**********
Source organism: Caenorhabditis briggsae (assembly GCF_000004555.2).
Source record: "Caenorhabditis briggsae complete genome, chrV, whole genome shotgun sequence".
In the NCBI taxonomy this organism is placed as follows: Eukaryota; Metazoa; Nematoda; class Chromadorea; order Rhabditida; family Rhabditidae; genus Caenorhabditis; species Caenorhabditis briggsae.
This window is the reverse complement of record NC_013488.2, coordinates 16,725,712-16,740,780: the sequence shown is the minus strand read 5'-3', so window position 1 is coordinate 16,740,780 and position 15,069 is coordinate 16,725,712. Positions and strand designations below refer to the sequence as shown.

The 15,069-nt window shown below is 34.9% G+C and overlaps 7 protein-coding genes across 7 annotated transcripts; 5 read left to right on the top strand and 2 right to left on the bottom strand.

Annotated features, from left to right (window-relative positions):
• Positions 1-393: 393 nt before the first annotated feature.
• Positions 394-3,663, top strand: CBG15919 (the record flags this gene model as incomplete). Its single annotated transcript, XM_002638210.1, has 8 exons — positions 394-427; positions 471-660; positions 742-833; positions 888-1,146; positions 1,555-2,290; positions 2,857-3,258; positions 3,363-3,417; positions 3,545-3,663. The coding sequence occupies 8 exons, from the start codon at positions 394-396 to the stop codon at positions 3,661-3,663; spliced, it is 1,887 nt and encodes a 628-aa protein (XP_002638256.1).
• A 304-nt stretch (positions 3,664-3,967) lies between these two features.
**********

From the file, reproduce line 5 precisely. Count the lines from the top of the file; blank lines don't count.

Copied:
The 15,069-nt window shown below is 34.9% G+C and overlaps 7 protein-coding genes across 7 annotated transcripts; 5 read left to right on the top strand and 2 right to left on the bottom strand.